Current Affairs

Saudi Fatwa Against “THE 99″ Tolerant Muslim Superhero Comics as “Evil”

By Naif Al-Mutawa

Seven years ago, THE 99 [super-hero comics] were granted approvals to Saudi Arabia. What began as a suspicious relationship, my not expecting approvals to begin with, and their suspicion of the subversive nature of the content we were at loggerheads. It turned out that the solution was simple. I had to first get approvals from a religious authority for my superheroes to fly in the Kingdom.

I was specifically skeptical about getting approvals in the beginning because when THE 99 was an abstract idea, I was worried I would be limited by the imagination of the person I spoke to. But by 2006, THE 99 was no longer an abstraction. It was as real as the air I breathed and I could get an opinion regarding my creation, then in comic book form. The most practical solution was to seek a round of financing from a Saudi owned Islamic Investment Bank.

The bank, Unicorn, was intrigued but the process wasn’t easy. We were scrutinized as to what was Islamic (to them) and what wasn’t. They had an illustrious Sharia board. This was a stamp of legitimacy. Media plays that are Sharia approved are few and far between. The space is coveted. The game is all about mindshare. He who gets the most adherents to his philosophy wins. And there are lots of philosophies within Islam, it’s just that some are not as well funded as others. We had to sell an asset at a loss due to its’ non-Sharia compliance. The asset in question was Cracked Magazine, and only a moron would argue that Cracked had value to Islam (or any civilization that existed outside of a boys locker room for that matter). So it came to pass that we were put under the scrutiny of a Sharia microscope and remained compliant thereafter.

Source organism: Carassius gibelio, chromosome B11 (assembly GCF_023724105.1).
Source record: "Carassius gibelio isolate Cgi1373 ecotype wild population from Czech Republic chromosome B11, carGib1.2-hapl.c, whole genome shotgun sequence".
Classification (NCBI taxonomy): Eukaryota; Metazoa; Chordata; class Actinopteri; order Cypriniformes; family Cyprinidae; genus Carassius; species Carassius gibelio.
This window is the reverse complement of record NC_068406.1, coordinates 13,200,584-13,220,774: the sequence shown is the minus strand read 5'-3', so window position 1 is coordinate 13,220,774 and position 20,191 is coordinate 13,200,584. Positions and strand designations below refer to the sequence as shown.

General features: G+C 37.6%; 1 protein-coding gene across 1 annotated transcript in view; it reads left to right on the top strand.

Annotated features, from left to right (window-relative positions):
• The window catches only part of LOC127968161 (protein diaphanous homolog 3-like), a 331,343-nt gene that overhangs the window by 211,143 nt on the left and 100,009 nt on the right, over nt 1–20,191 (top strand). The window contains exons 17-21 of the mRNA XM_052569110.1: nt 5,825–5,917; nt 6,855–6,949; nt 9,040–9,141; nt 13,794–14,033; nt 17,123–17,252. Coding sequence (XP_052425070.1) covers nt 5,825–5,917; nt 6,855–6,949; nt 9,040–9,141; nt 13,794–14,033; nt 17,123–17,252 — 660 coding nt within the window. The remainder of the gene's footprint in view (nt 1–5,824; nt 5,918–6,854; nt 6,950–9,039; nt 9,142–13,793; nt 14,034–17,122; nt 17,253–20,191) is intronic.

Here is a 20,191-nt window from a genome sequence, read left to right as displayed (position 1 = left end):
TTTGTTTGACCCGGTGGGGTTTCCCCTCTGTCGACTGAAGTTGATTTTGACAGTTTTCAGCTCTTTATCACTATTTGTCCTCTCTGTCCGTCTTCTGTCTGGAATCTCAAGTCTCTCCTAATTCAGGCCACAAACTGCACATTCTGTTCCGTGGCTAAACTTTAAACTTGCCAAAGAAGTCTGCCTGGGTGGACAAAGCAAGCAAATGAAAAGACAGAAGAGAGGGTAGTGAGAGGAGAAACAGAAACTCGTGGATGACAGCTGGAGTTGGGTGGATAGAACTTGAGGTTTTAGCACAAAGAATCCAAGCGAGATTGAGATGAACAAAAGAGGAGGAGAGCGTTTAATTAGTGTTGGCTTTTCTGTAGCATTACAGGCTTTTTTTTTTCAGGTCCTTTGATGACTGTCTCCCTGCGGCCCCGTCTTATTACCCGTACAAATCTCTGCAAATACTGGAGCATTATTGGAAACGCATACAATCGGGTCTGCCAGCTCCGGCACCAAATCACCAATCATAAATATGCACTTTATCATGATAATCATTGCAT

The journey with THE 99 has been long and arduous, but, ultimately fulfilling and certainly impactful. Today, 11 years after THE 99 were born, we have completed our mission and created an internationally recognized award winning concept with close to 50 comic books worth of content (including a series where they work with Batman and Superman) and 52 half hour episodes (the prize number all producers seek to get to) of an animated series. Season 1, the first 26 episodes, have been airing on television in excess of 70 countries from the US to China and most places in between for over two years. Not only did we become the first media property from our region to go global, we were basing it on values that Muslims share with the rest of humanity to boot and competing with the negativity that all too often is used to reflect our culture. We were giving children alternative role models whose values were universal in nature yet rooted in Islam. We were making a difference. And, finally, the global media was taking notice and reporting on the good within Islam.

So you can imagine my surprise to wake up to a Fatwa from the Grand Mufti of Saudi Arabia himself along with the rest of the Higher Council of Clerics calling my work evil. I couldn’t believe it. Why? And more specifically, why now? Why 6 years after THE 99 has been selling in Saudi Arabia with full support and approvals from the Saudi Ministry of Information and two years after THE 99 started airing in Saudi Arabia on television, and ironically months since the last episode aired. Why would the Grand Mufti ban a show that was no longer airing?